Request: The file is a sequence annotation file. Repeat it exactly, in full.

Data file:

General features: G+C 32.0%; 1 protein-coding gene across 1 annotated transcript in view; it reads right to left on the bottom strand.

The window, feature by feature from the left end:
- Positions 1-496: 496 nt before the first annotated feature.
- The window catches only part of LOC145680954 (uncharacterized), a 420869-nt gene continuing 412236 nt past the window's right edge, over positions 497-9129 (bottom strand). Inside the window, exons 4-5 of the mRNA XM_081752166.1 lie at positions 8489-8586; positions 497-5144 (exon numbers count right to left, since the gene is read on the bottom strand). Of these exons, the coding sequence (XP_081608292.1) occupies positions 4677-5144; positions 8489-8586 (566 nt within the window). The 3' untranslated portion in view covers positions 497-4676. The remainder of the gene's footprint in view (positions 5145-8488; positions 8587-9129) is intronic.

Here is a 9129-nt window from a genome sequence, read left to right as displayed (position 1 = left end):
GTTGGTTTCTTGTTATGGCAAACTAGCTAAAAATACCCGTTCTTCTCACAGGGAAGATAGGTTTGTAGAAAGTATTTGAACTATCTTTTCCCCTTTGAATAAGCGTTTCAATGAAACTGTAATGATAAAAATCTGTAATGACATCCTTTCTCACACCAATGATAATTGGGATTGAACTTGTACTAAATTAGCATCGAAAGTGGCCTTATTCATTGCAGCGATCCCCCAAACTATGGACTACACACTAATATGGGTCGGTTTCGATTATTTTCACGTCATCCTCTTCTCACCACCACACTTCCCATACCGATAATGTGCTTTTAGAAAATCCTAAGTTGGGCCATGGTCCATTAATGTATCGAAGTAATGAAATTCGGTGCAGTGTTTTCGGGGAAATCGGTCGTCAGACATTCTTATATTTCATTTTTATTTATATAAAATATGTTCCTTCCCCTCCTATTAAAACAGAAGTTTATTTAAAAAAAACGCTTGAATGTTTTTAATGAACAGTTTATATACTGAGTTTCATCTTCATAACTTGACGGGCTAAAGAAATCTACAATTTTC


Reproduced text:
General features: G+C 32.0%; 1 protein-coding gene across 1 annotated transcript in view; it reads right to left on the bottom strand.

The window, feature by feature from the left end:
- Positions 1-496: 496 nt before the first annotated feature.
- The window catches only part of LOC145680954 (uncharacterized), a 420869-nt gene continuing 412236 nt past the window's right edge, over positions 497-9129 (bottom strand). Inside the window, exons 4-5 of the mRNA XM_081752166.1 lie at positions 8489-8586; positions 497-5144 (exon numbers count right to left, since the gene is read on the bottom strand). Of these exons, the coding sequence (XP_081608292.1) occupies positions 4677-5144; positions 8489-8586 (566 nt within the window). The 3' untranslated portion in view covers positions 497-4676. The remainder of the gene's footprint in view (positions 5145-8488; positions 8587-9129) is intronic.

Here is a 9129-nt window from a genome sequence, read left to right as displayed (position 1 = left end):
GTTGGTTTCTTGTTATGGCAAACTAGCTAAAAATACCCGTTCTTCTCACAGGGAAGATAGGTTTGTAGAAAGTATTTGAACTATCTTTTCCCCTTTGAATAAGCGTTTCAATGAAACTGTAATGATAAAAATCTGTAATGACATCCTTTCTCACACCAATGATAATTGGGATTGAACTTGTACTAAATTAGCATCGAAAGTGGCCTTATTCATTGCAGCGATCCCCCAAACTATGGACTACACACTAATATGGGTCGGTTTCGATTATTTTCACGTCATCCTCTTCTCACCACCACACTTCCCATACCGATAATGTGCTTTTAGAAAATCCTAAGTTGGGCCATGGTCCATTAATGTATCGAAGTAATGAAATTCGGTGCAGTGTTTTCGGGGAAATCGGTCGTCAGACATTCTTATATTTCATTTTTATTTATATAAAATATGTTCCTTCCCCTCCTATTAAAACAGAAGTTTATTTAAAAAAAACGCTTGAATGTTTTTAATGAACAGTTTATATACTGAGTTTCATCTTCATAACTTGACGGGCTAAAGAAATCTACAATTTTC